How Satellite Monitoring Is Helping Catch Bad Actors

How Satellite Monitoring Is Helping Catch Bad Actors

Project Eyes on the Seas - Virtual Watch RoomThe Pew Charitable Trusts

The British government is using a satellite-based system to monitor marine reserves around the Pitcairn and Ascension islands in the southern Pacific.

Even with gains in ship identification, port protocols, and coordinated policing, authorities need cost-effective ways to monitor national waters and scan the vast oceans for suspicious activity. Launched in 2015 with the U.K.-based innovation center Satellite Applications Catapult, Pew’s Project Eyes on the Seas provides a way to do that. The joint project helps fill in gaps in other monitoring platforms by combining and integrating multiple layers of data to make sure vessels can be seen whether they are properly transmitting their positions or not.

The system combines data from multiple sources—including space-based radar and photographic imagery, vessels’ electronic transponders, and databases of authorized and blacklisted vessels and oceanographic and environmental data—to help authorities detect questionable fishing operations. Governments can take a proactive approach to combat illegal, unreported, and unregulated (IUU) fishing because Project Eyes on the Seas provides critical information to countries that lack the capacity to build such monitoring systems on their own.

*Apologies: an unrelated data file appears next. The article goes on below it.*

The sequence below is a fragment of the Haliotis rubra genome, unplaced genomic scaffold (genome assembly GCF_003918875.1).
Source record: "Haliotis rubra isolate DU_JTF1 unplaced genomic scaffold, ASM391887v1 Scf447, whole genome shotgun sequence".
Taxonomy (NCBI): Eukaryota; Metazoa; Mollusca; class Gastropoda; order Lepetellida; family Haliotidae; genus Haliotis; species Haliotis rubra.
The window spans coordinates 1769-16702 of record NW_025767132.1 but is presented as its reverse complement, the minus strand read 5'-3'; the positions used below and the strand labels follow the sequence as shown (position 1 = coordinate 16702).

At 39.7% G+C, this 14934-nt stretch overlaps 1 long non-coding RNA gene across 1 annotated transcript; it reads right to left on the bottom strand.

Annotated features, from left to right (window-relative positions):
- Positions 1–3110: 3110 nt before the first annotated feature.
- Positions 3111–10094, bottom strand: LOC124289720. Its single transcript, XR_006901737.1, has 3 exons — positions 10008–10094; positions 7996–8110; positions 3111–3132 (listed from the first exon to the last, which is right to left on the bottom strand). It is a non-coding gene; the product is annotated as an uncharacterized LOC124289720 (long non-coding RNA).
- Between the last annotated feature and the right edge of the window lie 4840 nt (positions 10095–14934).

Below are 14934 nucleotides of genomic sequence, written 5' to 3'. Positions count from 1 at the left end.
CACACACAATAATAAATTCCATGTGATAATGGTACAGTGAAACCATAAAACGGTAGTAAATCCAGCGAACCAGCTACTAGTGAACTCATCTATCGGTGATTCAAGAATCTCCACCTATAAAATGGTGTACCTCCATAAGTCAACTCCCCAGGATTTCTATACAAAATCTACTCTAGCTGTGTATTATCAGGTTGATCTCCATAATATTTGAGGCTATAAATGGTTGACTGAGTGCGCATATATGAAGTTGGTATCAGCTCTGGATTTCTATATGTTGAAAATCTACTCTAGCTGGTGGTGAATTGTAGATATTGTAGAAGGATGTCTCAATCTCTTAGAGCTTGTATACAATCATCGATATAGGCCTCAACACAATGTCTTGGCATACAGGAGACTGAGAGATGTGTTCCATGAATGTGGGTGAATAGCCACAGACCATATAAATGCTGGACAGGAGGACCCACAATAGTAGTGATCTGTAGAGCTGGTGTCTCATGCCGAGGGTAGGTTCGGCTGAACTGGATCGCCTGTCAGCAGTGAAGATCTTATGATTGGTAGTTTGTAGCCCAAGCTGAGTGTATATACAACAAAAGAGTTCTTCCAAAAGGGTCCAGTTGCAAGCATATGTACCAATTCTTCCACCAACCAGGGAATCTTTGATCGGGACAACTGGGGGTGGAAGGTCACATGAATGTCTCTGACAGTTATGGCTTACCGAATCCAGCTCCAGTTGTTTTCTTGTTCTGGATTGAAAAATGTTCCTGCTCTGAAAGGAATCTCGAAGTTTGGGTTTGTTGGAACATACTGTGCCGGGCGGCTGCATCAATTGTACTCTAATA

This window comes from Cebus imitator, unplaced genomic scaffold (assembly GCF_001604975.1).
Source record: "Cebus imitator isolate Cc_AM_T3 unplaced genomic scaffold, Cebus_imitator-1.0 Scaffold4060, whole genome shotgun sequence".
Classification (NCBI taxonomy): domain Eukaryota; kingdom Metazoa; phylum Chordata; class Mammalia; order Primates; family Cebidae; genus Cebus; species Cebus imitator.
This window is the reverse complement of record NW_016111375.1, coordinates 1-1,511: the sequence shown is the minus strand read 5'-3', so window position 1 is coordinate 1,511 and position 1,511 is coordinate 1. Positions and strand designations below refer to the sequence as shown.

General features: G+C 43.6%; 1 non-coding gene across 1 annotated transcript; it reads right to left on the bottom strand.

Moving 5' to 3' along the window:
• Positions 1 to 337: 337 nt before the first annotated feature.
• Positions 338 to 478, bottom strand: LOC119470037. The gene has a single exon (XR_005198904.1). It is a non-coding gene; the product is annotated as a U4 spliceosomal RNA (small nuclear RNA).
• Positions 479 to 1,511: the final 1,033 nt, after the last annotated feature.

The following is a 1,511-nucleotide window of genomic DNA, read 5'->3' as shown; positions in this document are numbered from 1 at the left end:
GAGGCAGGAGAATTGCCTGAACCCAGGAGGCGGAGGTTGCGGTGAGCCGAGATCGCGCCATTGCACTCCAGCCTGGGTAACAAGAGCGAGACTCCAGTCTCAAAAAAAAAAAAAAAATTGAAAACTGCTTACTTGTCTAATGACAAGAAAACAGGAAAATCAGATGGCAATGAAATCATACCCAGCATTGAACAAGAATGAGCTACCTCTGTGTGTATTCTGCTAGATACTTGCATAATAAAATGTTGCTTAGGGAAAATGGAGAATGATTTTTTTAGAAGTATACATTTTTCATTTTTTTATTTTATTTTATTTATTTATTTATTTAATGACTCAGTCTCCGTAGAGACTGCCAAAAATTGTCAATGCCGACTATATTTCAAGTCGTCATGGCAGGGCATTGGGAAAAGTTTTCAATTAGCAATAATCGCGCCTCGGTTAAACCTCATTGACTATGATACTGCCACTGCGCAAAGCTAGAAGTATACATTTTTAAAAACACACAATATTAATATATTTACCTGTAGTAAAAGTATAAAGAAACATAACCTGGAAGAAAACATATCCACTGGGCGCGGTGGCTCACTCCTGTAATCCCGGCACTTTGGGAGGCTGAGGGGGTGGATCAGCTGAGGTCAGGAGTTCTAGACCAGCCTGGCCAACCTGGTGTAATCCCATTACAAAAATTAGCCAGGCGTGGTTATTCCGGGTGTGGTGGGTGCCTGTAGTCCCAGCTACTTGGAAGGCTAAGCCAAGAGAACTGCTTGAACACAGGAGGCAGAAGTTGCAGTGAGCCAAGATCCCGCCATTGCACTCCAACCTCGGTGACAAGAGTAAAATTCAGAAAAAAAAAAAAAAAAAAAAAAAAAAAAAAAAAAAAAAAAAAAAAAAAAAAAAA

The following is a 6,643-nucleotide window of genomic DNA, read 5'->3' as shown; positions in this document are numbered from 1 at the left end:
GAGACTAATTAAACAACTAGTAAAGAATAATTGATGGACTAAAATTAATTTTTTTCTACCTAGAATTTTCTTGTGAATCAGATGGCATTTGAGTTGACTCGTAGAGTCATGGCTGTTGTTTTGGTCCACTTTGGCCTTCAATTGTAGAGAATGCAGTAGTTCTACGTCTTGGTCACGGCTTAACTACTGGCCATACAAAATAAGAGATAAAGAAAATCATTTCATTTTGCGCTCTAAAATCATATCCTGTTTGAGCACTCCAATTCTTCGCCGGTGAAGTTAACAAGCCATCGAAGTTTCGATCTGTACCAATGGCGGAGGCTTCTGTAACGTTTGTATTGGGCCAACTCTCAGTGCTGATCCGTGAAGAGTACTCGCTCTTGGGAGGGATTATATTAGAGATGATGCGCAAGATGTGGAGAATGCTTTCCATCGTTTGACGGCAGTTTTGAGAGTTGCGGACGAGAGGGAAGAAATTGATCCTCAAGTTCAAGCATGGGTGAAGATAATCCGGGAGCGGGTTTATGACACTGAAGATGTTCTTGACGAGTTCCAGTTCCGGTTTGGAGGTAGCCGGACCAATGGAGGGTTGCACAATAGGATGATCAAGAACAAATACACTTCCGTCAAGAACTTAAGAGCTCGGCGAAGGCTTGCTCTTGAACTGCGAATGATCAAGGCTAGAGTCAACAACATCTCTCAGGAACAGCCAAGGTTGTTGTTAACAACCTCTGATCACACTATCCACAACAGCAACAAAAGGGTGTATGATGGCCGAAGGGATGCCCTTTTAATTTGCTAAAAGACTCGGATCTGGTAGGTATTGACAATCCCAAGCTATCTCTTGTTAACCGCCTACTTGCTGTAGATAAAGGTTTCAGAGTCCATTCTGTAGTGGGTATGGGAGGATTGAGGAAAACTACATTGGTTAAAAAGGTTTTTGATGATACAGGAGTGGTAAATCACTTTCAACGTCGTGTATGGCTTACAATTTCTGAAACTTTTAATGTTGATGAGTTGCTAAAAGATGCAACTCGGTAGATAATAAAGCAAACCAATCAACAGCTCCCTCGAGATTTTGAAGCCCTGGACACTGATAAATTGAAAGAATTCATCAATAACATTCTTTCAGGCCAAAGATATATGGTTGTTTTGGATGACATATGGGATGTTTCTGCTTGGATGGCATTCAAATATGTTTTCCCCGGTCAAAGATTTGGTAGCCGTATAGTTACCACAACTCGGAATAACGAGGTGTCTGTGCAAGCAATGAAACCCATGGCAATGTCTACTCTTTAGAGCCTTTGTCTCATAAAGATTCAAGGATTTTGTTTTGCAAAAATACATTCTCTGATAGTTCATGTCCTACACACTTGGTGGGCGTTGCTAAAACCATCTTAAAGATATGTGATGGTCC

The U.K. government is using the system to monitor marine reserves around the Pitcairn and Ascension islands in the southern Pacific. Several members of the Polynesian Leaders Group—Niue, Tonga, Samoa, and the Cook Islands—have signed on as well. They plan to use the integrated monitoring platform to supplement ongoing surveillance efforts in their waters. We also are in talks with other governments interested in benefitting from the project’s capabilities. Continuing the initial focus of this work, we are committed to making this service available to even the most resource-poor countries, many of which are plagued by illegal fishing precisely because they lack the capability to effectively patrol their waters.

What’s next?

In 2016, Pew and the Satellite Applications Catapult will work to further develop this platform so that information can be available to those who need it most. Our vision is a system through which any fisheries authority, or any market entity, can have access to reliable data that can be used to make smart decisions. While this would spur enforcement actions, it would help businesses seeking a robust traceability system for their seafood products, and it would also protect the market from illegally caught fish. 

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